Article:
• [0055]
    Referring now to FIG. 11, a physical 3D diagnostic model 62 is illustrated with a diagnostic component 74, by way of example and not limitation, bordered tissue/tissue veneer diagnostic 72 a, 72 b and facial veneer diagnostic 74 a, 74 b. Diagnostic components 74 can be placed within and/or onto a 3D diagnostic model 62 and can include fixed diagnostic teeth, and/or fixed diagnostic tissue, and/or removable diagnostic teeth and/or removable diagnostic tissue. Diagnostic components 74 can be made by any suitable traditional process, by way of example and not limitation, such as diagnostic wax-ups, plastic or radio-opaque plastic diagnostic teeth duplicated from wax diagnostics. If desired, the plastic can be ultraviolet (UV) or white light cured plastic. Diagnostic components 74 can be made with precious, semi-precious, or non-precious metals. Diagnostic components 74 can be virtually designed separated from or incorporated within the 3D diagnostic model 62. The virtually designed diagnostic components 74 can be manufactured in conjunction with or separately from the 3D diagnostic model 62 by CNC milling machines, or various types of 3D printers. The diagnostic components 74 can be made of waxes, plastics, or various types of metal like traditional diagnostic components. By way of example and not limitation, diagnostic components 74 can include solid teeth, either connected to or separated from each other, veneers, such as facial veneers 74 a, 74 b illustrated in FIGS. 11, 12B, 12C or lingual veneers 74 c, 74 d illustrated in FIG. 12A, bordered tissue, tissue veneers, or different combinations of various veneers, either connected to or separated from each other. Diagnostic components 74 can also include lingual tissue or bordered tissue veneer designs, which can also be attached to a facial veneer, or layered onto the tissue material separated from the facial veneer. Hollow diagnostic component 74 designs, i.e. negative of solid shapes, connect to or separated from each other, can be printed within the material that is adaptable onto or with the 3D diagnostic model 62. Diagnostic components 74 can also include implants and all implant related components, by way of example and not limitation, such as different types of implant bars, abutments, and surgical guide designs. Implant diagnostic components 74 can be solid or hollowed out. Implant diagnostic components 74 can also have apertures 74 e in the middle of the implant positions so that the pins 26 b can be inserted to create a simple surgical guide, or can be created with pins 26 b in the middle of the implant positions. Diagnostic components 74 can also include parts for orthodontics, parts for periodontics, parts for oral surgeons, parts for education, or any combination of the diagnostic components 74 discussed above.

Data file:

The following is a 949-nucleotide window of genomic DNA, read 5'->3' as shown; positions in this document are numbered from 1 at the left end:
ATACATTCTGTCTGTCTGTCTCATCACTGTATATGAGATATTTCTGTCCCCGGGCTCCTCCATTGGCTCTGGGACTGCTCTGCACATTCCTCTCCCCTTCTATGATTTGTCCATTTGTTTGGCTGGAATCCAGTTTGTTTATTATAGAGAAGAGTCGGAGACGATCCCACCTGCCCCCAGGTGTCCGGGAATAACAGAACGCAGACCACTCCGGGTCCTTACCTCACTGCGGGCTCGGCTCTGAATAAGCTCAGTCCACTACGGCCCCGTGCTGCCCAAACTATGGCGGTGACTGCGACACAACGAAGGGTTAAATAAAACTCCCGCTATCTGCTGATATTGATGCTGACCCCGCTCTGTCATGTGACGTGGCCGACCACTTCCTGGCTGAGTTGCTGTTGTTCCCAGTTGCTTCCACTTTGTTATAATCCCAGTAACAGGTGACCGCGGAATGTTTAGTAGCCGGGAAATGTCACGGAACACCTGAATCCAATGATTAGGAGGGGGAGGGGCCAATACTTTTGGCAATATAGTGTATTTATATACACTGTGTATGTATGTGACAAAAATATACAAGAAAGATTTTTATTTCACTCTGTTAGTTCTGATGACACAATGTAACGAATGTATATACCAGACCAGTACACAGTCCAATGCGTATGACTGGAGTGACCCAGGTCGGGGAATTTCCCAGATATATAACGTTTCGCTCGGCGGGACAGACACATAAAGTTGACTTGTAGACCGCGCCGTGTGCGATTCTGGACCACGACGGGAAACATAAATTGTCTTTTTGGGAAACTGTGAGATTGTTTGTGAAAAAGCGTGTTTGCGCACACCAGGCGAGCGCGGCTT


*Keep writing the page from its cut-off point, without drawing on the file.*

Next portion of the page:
• [0056]
    Referring again to FIG. 12A, a physical 3D diagnostic model 62 is illustrated with at least partially exposed bone structure portions 70 a, 70 b and a diagnostic component 74, by way of example and not limitation, a lingual veneer diagnostic 74 c, 74 d. Diagnostic components 74 can be placed within and/or onto a 3D diagnostic model 62 and can be either fixed or removable. Tissue portions are not provided with this 3D diagnostic model 62, or if provided have been removed.
  • [0057]
    Referring again to FIGS. 12B-12C, a physical 3D diagnostic model 62 is illustrated with at least partially exposed bone structure portions 70 a, 70 b and a diagnostic component 74, by way of example and not limitation, a facial veneer diagnostic 74 a, 74 b. Diagnostic components 74 can be placed within and/or onto a 3D diagnostic model 62 and can be either fixed or removable. Tissue portions are not provided with this 3D diagnostic model 62, or if provided have been removed.
  • [0058]
    Referring now to FIGS. 4A and 4B, a plurality of diagnostic parts, by way of example and not limitation, such as between 3 mm-6 mm, inclusive, slotted, drilled, diagnostic orientation ball 26 f and pin 26 d combinations associated with a simplified, schematically drawn, hollow bone section 66 of a diagnostic model. The pin 26 d is removable from the orientation ball 26 f, and can be any desired configuration, by way of example and not limitation, such as press fit, snap fit, or threaded. The hollow bone section model 66 can be drilled subgingevally, lingually, facially or palatally in one or more locations to form an aperture 68 of a suitable diameter for a diameter of desired diagnostic orientation ball 26 f and pin 26 d combination. The orientation ball 26 f allows angular orientation of an axis of the associated pin 26 d prior to fixation with respect to the hollow bone section 66 of the diagnostic model. When properly positioned within the site for dental restoration, the orientation ball 26 f and pin 26 d combinations allow a simple surgical guide made on the diagnostic model for implant placement.